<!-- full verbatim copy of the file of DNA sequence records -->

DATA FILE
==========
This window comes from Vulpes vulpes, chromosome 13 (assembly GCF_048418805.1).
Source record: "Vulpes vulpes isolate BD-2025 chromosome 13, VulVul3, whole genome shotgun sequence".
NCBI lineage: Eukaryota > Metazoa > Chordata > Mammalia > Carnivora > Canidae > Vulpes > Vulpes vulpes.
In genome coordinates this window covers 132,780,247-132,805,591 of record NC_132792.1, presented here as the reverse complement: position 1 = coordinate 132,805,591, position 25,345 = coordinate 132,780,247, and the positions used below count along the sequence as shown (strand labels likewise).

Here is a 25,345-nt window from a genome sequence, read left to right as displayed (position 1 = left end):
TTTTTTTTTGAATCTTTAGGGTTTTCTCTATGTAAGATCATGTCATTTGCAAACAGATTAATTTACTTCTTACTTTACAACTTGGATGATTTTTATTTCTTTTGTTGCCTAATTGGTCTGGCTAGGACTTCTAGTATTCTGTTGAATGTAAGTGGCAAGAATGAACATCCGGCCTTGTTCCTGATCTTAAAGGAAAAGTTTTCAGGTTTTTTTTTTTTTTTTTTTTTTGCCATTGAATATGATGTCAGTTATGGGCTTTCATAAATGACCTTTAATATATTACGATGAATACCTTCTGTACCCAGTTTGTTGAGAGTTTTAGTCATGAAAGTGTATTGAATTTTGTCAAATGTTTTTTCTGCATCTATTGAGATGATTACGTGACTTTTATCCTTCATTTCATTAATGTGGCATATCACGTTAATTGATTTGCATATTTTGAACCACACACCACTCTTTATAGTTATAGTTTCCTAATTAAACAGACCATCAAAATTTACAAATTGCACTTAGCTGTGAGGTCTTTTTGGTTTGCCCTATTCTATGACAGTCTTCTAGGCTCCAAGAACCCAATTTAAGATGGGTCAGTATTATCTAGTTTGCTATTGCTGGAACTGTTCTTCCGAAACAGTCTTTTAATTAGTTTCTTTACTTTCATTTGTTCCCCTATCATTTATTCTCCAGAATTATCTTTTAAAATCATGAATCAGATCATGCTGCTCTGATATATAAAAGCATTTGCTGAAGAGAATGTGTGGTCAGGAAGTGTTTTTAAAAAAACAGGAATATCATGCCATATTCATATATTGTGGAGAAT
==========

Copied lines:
This window comes from Vulpes vulpes, chromosome 13 (assembly GCF_048418805.1).
Source record: "Vulpes vulpes isolate BD-2025 chromosome 13, VulVul3, whole genome shotgun sequence".
NCBI lineage: Eukaryota > Metazoa > Chordata > Mammalia > Carnivora > Canidae > Vulpes > Vulpes vulpes.
In genome coordinates this window covers 132,780,247-132,805,591 of record NC_132792.1, presented here as the reverse complement: position 1 = coordinate 132,805,591, position 25,345 = coordinate 132,780,247, and the positions used below count along the sequence as shown (strand labels likewise).

Here is a 25,345-nt window from a genome sequence, read left to right as displayed (position 1 = left end):
TTTTTTTTTGAATCTTTAGGGTTTTCTCTATGTAAGATCATGTCATTTGCAAACAGATTAATTTACTTCTTACTTTACAACTTGGATGATTTTTATTTCTTTTGTTGCCTAATTGGTCTGGCTAGGACTTCTAGTATTCTGTTGAATGTAAGTGGCAAGAATGAACATCCGGCCTTGTTCCTGATCTTAAAGGAAAAGTTTTCAGGTTTTTTTTTTTTTTTTTTTTTTGCCATTGAATATGATGTCAGTTATGGGCTTTCATAAATGACCTTTAATATATTACGATGAATACCTTCTGTACCCAGTTTGTTGAGAGTTTTAGTCATGAAAGTGTATTGAATTTTGTCAAATGTTTTTTCTGCATCTATTGAGATGATTACGTGACTTTTATCCTTCATTTCATTAATGTGGCATATCACGTTAATTGATTTGCATATTTTGAACCACACACCACTCTTTATAGTTATAGTTTCCTAATTAAACAGACCATCAAAATTTACAAATTGCACTTAGCTGTGAGGTCTTTTTGGTTTGCCCTATTCTATGACAGTCTTCTAGGCTCCAAGAACCCAATTTAAGATGGGTCAGTATTATCTAGTTTGCTATTGCTGGAACTGTTCTTCCGAAACAGTCTTTTAATTAGTTTCTTTACTTTCATTTGTTCCCCTATCATTTATTCTCCAGAATTATCTTTTAAAATCATGAATCAGATCATGCTGCTCTGATATATAAAAGCATTTGCTGAAGAGAATGTGTGGTCAGGAAGTGTTTTTAAAAAAACAGGAATATCATGCCATATTCATATATTGTGGAGAAT